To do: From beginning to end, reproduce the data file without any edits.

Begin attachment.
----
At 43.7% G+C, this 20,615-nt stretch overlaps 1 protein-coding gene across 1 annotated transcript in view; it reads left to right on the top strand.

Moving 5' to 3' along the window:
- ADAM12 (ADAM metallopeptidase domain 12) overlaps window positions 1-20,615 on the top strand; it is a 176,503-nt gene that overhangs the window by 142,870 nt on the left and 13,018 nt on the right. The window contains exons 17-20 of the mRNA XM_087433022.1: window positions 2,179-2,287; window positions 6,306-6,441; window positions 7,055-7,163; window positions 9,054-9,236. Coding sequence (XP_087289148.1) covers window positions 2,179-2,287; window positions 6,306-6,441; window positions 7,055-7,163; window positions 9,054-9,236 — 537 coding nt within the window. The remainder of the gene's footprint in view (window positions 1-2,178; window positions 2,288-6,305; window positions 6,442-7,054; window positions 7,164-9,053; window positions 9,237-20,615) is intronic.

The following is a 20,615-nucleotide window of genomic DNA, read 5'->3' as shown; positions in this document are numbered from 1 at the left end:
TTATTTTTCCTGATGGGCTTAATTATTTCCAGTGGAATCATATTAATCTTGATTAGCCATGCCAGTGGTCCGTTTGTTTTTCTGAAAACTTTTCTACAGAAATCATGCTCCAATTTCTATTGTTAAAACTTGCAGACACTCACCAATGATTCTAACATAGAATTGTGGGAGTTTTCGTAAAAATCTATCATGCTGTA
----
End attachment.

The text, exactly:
At 43.7% G+C, this 20,615-nt stretch overlaps 1 protein-coding gene across 1 annotated transcript in view; it reads left to right on the top strand.

Moving 5' to 3' along the window:
- ADAM12 (ADAM metallopeptidase domain 12) overlaps window positions 1-20,615 on the top strand; it is a 176,503-nt gene that overhangs the window by 142,870 nt on the left and 13,018 nt on the right. The window contains exons 17-20 of the mRNA XM_087433022.1: window positions 2,179-2,287; window positions 6,306-6,441; window positions 7,055-7,163; window positions 9,054-9,236. Coding sequence (XP_087289148.1) covers window positions 2,179-2,287; window positions 6,306-6,441; window positions 7,055-7,163; window positions 9,054-9,236 — 537 coding nt within the window. The remainder of the gene's footprint in view (window positions 1-2,178; window positions 2,288-6,305; window positions 6,442-7,054; window positions 7,164-9,053; window positions 9,237-20,615) is intronic.

The following is a 20,615-nucleotide window of genomic DNA, read 5'->3' as shown; positions in this document are numbered from 1 at the left end:
TTATTTTTCCTGATGGGCTTAATTATTTCCAGTGGAATCATATTAATCTTGATTAGCCATGCCAGTGGTCCGTTTGTTTTTCTGAAAACTTTTCTACAGAAATCATGCTCCAATTTCTATTGTTAAAACTTGCAGACACTCACCAATGATTCTAACATAGAATTGTGGGAGTTTTCGTAAAAATCTATCATGCTGTA